June 15, 2022

Prolong the Vase Life of Your Cut Flowers

By Sarah E.J. Williams
french zinc florist bucket

There’s just something about a vase of fresh cut flowers - they have the amazing ability to not only change our mood but can instantly change the mood of a space. Whether it’s a single stem in a bud vase positioned ever so carefully on a stack of old books or a lavish display of blooms incorporated into a tablescape, flowers have a way of breathing life into a space and are a simple way to incorporate an organic element into your design.

There are many tips & tricks on how to prolong the freshness of your cut flowers but after much experimenting, I am sharing the methods that have worked well for me.

  • Make sure your vase is thoroughly cleaned & rinsed. Any residual bacteria from previous arrangements can cause premature decay & prevent the flowers from absorbing water.
  • It is ideal to cut flowers in the morning before the heat of the day causes wilting or in the late evening when they are not heat stressed.
  • When cutting flowers from the garden, immediately place them in water. If they have been out of water for any length of time or if purchasing from a market, give them a fresh cut before arranging.
  • Remove any foliage that will be below the water line. Foliage in the water encourages bacteria growth.
  • Under running water, cut stems at a 45 degree angle using a sharp knife. You could also use a sharp pair of scissors but be mindful not to crush the ends. Doing so will improve the flowers ability to stay hydrated.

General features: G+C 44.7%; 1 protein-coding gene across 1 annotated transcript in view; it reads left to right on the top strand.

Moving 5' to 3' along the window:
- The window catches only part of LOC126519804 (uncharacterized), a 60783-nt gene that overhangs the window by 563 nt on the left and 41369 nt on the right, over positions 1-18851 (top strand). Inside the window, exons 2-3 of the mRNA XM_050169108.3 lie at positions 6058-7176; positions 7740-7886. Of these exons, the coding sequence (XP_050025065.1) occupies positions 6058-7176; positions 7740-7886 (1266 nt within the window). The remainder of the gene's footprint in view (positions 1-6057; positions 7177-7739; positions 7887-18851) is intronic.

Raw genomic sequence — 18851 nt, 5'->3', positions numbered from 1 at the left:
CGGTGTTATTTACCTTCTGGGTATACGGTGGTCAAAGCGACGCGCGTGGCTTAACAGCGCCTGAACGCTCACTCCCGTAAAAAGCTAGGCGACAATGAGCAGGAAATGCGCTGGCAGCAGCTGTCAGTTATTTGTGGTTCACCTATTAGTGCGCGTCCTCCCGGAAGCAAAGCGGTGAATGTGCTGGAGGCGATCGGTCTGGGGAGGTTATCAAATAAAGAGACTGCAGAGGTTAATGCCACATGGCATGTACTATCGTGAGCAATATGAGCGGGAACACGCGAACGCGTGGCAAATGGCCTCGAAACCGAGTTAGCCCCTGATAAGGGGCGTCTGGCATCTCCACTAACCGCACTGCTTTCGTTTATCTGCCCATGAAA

• For woody stemmed flowers such as hydrangea, you can use a vegetable peeler to remove the outer layer on the part of the stem that will be submerged in water enabling the flower to hydrate easier. 
  • Dip the cut ends into Alum powder before placing your stems into the water. Alum is a fine white powder often used when pickling produce but is also great at extending the life of cut flowers.
  • Arrange flowers in a vase containing room temperature/tepid water which is easier for the flowers to absorb.
  • It is best to add into the water a premixed floral preservative such as FloraLife or Chrysal which comes in both liquid & powder form. These can be purchased at your local hardware store or online. However, if you don’t have those on hand, you can make your own.
    • Per Quart of Water: Mix the following ingredients directly into your water before arranging - 1 teaspoon of sugar or ¼ can clear lemon/lime soda such as Sprite and 2 tablespoons of white vinegar or ¼ teaspoon of bleach. The sugar provides a nutrient source for the blooms, however, it also encourages bacteria growth. By adding in either bleach or white vinegar, the bacteria growth is inhibited.
  • Place arrangement away from direct sunlight & heat sources.
  • About every two to three days, dispose of any stems that appear aged, give the remaining stems a fresh trim, change out the water & add more preservative.

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